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|Title:||A deep learning-based dirt detection computer vision system for floor-cleaning robots with improved data collection|
Neves, António J. R.
|Abstract:||Floor-cleaning robots are becoming increasingly more sophisticated over time and with the addition of digital cameras supported by a robust vision system they become more autonomous, both in terms of their navigation skills but also in their capabilities of analyzing the surrounding environment. This document proposes a vision system based on the YOLOv5 framework for detecting dirty spots on the floor. The purpose of such a vision system is to save energy and resources, since the cleaning system of the robot will be activated only when a dirty spot is detected and the quantity of resources will vary according to the dirty area. In this context, false positives are highly undesirable. On the other hand, false negatives will lead to a poor cleaning performance of the robot. For this reason, a synthetic data generator found in the literature was improved and adapted for this work to tackle the lack of real data in this area. This synthetic data generator allows for large datasets with numerous samples of floors and dirty spots. A novel approach in selecting floor images for the training dataset is proposed. In this approach, the floor is segmented from other objects in the image such that dirty spots are only generated on the floor and do not overlap those objects. This helps the models to distinguish between dirty spots and objects in the image, which reduces the number of false positives. Furthermore, a relevant dataset of the Automation and Control Institute (ACIN) was found to be partially labelled. Consequently, this dataset was annotated from scratch, tripling the number of labelled images and correcting some poor annotations from the original labels. Finally, this document shows the process of generating synthetic data which is used for training YOLOv5 models. These models were tested on a real dataset (ACIN) and the best model attained a mean average precision (mAP) of 0.874 for detecting solid dirt. These results further prove that our proposal is able to use synthetic data for the training step and effectively detect dirt on real data. According to our knowledge, there are no previous works reporting the use of YOLOv5 models in this application.|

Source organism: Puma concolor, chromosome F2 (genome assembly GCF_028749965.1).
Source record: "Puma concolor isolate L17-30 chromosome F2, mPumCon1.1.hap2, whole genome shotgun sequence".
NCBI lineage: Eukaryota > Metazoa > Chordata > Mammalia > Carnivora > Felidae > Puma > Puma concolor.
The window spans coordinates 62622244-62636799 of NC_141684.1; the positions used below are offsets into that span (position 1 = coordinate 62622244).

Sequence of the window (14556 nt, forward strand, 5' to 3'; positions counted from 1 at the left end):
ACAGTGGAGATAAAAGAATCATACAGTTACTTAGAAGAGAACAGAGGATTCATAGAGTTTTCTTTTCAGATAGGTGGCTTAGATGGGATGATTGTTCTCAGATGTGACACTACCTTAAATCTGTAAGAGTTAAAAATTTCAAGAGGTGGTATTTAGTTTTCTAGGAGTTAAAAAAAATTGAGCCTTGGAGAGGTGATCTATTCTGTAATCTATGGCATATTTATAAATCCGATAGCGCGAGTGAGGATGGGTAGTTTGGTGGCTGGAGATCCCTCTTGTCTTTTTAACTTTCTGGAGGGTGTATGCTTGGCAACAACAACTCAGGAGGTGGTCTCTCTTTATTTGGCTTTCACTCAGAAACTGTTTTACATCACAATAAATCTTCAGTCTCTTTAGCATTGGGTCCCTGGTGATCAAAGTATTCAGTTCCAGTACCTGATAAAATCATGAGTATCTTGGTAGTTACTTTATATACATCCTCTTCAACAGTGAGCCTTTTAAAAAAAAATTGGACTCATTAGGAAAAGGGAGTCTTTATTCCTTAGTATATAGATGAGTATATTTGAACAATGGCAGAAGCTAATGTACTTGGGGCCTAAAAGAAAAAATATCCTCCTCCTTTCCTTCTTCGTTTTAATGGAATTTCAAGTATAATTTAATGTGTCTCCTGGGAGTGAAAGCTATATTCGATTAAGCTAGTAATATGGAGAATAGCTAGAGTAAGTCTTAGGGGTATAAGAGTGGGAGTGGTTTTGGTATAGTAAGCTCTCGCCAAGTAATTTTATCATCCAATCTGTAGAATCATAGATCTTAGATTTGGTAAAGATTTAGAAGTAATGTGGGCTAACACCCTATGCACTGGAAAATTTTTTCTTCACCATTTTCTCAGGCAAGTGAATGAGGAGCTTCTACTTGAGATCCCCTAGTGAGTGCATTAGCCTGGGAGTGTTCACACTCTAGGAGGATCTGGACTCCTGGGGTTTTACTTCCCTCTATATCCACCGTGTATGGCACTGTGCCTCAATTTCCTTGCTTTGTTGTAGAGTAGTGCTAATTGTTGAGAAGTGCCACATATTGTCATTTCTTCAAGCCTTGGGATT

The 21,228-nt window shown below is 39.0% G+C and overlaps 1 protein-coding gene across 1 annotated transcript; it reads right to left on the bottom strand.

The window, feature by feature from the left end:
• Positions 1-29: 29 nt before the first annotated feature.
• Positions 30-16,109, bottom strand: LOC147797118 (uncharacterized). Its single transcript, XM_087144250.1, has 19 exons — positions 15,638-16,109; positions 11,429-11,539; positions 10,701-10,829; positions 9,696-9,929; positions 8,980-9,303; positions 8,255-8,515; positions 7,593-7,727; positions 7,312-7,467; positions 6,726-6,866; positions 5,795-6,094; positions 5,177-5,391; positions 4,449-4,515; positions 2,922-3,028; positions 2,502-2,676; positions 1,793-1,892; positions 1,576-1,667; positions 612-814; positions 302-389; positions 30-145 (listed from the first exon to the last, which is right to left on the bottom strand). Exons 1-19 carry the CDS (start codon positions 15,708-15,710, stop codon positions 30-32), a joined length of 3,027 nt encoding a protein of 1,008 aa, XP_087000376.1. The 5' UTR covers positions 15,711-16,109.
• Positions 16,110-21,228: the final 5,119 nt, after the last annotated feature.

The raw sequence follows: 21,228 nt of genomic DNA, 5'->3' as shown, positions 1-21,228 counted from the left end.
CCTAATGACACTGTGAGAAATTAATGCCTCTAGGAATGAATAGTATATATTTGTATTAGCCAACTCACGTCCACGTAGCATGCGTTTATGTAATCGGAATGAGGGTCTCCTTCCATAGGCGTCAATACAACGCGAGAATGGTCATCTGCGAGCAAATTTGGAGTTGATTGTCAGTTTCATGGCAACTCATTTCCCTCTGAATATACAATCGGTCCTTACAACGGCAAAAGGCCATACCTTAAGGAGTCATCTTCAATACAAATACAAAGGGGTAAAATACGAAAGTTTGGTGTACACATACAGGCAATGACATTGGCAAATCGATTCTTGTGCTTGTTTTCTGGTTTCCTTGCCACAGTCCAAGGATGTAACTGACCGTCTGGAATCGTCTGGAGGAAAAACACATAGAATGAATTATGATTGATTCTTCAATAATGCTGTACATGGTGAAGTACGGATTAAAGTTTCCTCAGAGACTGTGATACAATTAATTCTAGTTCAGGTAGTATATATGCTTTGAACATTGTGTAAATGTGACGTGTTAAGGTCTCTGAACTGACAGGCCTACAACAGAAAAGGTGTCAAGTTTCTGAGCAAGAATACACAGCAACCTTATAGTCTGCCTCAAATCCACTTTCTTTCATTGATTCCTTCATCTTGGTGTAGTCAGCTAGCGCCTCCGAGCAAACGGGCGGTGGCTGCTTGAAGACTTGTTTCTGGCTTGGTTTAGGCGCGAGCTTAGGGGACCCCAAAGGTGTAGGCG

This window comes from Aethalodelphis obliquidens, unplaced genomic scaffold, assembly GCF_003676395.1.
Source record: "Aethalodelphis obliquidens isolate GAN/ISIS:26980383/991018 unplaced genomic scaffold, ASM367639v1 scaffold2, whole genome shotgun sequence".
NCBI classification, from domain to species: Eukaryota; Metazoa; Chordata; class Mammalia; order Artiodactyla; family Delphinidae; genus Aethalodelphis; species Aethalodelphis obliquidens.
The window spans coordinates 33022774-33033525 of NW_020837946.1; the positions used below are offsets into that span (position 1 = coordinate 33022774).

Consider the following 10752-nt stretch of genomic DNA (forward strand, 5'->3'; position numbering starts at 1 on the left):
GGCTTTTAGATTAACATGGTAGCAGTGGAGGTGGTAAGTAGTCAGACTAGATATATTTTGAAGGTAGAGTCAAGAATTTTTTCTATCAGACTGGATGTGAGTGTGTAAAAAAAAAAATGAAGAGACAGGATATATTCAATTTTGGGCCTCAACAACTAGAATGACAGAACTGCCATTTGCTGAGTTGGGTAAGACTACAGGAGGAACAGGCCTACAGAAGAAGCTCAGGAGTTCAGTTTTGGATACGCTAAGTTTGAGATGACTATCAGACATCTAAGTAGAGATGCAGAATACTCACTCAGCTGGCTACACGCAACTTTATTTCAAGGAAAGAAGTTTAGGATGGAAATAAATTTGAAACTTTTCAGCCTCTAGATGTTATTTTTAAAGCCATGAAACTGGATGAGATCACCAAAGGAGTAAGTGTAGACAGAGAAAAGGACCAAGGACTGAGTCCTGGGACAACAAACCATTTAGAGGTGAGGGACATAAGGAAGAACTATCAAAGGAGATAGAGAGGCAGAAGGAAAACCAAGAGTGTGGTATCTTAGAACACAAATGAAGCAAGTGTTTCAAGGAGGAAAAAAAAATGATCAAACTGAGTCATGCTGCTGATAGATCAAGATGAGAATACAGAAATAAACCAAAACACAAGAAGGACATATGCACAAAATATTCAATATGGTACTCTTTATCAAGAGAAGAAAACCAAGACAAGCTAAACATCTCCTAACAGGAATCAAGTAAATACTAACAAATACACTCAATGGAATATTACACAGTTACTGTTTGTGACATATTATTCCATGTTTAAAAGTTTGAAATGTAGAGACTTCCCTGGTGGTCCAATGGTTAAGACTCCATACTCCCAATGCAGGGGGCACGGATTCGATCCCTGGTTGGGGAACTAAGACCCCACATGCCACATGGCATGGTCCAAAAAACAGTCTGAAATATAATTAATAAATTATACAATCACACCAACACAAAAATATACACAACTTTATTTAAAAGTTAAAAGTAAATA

|Appears in Collections:||DETI - Artigos|
IEETA - Artigos
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